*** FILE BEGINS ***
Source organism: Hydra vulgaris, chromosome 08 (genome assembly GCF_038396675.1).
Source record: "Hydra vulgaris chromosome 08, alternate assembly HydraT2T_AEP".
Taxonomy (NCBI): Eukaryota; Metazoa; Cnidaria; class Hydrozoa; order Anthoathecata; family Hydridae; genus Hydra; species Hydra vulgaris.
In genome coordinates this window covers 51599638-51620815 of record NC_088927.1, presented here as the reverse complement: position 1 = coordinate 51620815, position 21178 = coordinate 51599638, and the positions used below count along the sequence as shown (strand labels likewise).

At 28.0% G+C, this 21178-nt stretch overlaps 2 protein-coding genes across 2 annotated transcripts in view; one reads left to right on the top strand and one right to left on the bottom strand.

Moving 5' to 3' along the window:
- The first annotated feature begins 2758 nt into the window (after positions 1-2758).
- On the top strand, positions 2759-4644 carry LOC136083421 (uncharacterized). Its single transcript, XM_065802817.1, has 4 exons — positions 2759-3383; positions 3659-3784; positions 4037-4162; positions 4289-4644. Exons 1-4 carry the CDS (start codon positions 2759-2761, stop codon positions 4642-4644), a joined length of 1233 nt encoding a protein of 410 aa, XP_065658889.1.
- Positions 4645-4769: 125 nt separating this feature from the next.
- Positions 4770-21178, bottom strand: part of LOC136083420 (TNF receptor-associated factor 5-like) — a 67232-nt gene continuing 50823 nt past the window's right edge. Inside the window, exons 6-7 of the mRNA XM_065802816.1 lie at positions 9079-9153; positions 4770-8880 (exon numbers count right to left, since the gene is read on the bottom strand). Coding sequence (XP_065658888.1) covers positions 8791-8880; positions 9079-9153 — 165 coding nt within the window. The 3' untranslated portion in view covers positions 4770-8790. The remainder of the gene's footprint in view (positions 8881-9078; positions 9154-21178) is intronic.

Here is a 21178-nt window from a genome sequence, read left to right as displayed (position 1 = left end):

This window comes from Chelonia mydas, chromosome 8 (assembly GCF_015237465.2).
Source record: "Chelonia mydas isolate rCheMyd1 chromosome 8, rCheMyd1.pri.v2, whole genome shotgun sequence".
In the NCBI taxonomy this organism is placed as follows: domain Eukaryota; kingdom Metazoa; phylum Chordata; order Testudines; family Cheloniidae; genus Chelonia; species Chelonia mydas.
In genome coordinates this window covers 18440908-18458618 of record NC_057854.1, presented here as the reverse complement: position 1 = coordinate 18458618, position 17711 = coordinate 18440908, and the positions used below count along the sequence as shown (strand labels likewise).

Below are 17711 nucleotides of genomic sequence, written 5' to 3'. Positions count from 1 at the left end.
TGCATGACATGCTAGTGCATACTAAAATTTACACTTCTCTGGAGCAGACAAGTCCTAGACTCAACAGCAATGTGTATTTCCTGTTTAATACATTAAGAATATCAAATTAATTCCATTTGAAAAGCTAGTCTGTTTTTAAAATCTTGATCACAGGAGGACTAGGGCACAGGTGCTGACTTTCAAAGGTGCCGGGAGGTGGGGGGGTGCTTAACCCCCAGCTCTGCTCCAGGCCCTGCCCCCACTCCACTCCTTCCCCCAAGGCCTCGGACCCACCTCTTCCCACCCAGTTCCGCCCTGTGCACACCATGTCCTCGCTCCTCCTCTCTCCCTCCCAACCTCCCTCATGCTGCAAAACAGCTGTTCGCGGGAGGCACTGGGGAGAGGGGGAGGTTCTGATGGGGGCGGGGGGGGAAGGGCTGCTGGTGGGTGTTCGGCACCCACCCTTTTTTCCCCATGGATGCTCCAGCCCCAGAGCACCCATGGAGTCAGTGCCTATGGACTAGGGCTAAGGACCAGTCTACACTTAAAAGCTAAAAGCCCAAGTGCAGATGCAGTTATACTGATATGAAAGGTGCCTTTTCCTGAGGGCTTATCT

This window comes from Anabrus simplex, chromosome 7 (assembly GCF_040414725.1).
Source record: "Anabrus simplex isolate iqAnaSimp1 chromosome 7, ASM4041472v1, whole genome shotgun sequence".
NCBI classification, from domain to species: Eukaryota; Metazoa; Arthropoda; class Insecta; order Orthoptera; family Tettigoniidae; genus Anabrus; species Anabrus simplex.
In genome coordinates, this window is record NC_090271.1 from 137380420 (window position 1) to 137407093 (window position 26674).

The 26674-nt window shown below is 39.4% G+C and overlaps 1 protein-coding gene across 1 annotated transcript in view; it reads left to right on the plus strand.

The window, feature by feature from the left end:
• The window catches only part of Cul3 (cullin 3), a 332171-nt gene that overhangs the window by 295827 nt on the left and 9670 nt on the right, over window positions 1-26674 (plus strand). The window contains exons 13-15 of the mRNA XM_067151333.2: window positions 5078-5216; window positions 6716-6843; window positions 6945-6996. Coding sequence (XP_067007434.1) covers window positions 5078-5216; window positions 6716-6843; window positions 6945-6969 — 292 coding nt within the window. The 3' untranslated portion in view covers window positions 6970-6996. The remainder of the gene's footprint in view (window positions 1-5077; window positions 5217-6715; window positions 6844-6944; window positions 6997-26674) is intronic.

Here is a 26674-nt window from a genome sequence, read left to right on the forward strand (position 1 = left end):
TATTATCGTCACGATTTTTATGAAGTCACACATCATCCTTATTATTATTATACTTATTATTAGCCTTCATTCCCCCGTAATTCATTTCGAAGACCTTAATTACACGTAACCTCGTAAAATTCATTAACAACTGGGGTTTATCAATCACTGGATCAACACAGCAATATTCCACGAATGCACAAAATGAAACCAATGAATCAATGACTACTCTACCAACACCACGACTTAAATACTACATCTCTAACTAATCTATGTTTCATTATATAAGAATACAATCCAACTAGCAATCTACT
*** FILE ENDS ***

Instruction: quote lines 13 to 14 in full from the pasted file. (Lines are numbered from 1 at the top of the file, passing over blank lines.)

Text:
Source record: "Chelonia mydas isolate rCheMyd1 chromosome 8, rCheMyd1.pri.v2, whole genome shotgun sequence".
In the NCBI taxonomy this organism is placed as follows: domain Eukaryota; kingdom Metazoa; phylum Chordata; order Testudines; family Cheloniidae; genus Chelonia; species Chelonia mydas.